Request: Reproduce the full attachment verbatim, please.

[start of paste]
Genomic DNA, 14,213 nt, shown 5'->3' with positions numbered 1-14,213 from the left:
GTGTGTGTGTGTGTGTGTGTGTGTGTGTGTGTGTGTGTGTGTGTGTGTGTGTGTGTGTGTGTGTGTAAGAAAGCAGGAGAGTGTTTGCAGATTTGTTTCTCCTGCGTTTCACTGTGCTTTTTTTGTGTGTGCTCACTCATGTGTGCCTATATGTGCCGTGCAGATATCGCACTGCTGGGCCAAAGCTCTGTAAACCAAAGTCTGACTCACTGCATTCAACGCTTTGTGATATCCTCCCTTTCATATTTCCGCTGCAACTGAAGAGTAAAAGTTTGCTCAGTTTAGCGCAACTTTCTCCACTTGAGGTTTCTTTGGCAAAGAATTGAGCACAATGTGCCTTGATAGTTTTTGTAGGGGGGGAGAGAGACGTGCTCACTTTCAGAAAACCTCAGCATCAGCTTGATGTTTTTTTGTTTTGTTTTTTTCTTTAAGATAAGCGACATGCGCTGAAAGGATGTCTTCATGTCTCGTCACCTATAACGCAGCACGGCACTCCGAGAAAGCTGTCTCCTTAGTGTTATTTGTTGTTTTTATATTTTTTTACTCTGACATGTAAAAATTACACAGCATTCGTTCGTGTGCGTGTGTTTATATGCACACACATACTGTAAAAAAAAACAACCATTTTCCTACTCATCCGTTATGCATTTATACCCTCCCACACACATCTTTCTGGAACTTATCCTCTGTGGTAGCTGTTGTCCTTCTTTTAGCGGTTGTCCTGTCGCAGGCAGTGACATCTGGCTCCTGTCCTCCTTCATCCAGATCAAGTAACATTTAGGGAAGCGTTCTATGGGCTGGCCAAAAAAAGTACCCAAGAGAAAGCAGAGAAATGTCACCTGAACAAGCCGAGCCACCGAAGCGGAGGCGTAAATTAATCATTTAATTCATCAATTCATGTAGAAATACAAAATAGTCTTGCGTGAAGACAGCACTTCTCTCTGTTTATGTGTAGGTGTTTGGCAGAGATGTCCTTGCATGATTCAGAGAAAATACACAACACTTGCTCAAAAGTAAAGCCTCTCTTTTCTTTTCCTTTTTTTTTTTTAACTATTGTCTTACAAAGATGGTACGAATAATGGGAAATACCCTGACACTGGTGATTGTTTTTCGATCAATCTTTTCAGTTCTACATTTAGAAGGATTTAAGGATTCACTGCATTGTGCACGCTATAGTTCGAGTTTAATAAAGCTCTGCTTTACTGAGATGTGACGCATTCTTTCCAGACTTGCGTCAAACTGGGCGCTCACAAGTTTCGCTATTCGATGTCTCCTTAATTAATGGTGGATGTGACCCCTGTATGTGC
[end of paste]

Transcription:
Genomic DNA, 14,213 nt, shown 5'->3' with positions numbered 1-14,213 from the left:
GTGTGTGTGTGTGTGTGTGTGTGTGTGTGTGTGTGTGTGTGTGTGTGTGTGTGTGTGTGTGTGTGTAAGAAAGCAGGAGAGTGTTTGCAGATTTGTTTCTCCTGCGTTTCACTGTGCTTTTTTTGTGTGTGCTCACTCATGTGTGCCTATATGTGCCGTGCAGATATCGCACTGCTGGGCCAAAGCTCTGTAAACCAAAGTCTGACTCACTGCATTCAACGCTTTGTGATATCCTCCCTTTCATATTTCCGCTGCAACTGAAGAGTAAAAGTTTGCTCAGTTTAGCGCAACTTTCTCCACTTGAGGTTTCTTTGGCAAAGAATTGAGCACAATGTGCCTTGATAGTTTTTGTAGGGGGGGAGAGAGACGTGCTCACTTTCAGAAAACCTCAGCATCAGCTTGATGTTTTTTTGTTTTGTTTTTTTCTTTAAGATAAGCGACATGCGCTGAAAGGATGTCTTCATGTCTCGTCACCTATAACGCAGCACGGCACTCCGAGAAAGCTGTCTCCTTAGTGTTATTTGTTGTTTTTATATTTTTTTACTCTGACATGTAAAAATTACACAGCATTCGTTCGTGTGCGTGTGTTTATATGCACACACATACTGTAAAAAAAAACAACCATTTTCCTACTCATCCGTTATGCATTTATACCCTCCCACACACATCTTTCTGGAACTTATCCTCTGTGGTAGCTGTTGTCCTTCTTTTAGCGGTTGTCCTGTCGCAGGCAGTGACATCTGGCTCCTGTCCTCCTTCATCCAGATCAAGTAACATTTAGGGAAGCGTTCTATGGGCTGGCCAAAAAAAGTACCCAAGAGAAAGCAGAGAAATGTCACCTGAACAAGCCGAGCCACCGAAGCGGAGGCGTAAATTAATCATTTAATTCATCAATTCATGTAGAAATACAAAATAGTCTTGCGTGAAGACAGCACTTCTCTCTGTTTATGTGTAGGTGTTTGGCAGAGATGTCCTTGCATGATTCAGAGAAAATACACAACACTTGCTCAAAAGTAAAGCCTCTCTTTTCTTTTCCTTTTTTTTTTTTAACTATTGTCTTACAAAGATGGTACGAATAATGGGAAATACCCTGACACTGGTGATTGTTTTTCGATCAATCTTTTCAGTTCTACATTTAGAAGGATTTAAGGATTCACTGCATTGTGCACGCTATAGTTCGAGTTTAATAAAGCTCTGCTTTACTGAGATGTGACGCATTCTTTCCAGACTTGCGTCAAACTGGGCGCTCACAAGTTTCGCTATTCGATGTCTCCTTAATTAATGGTGGATGTGACCCCTGTATGTGC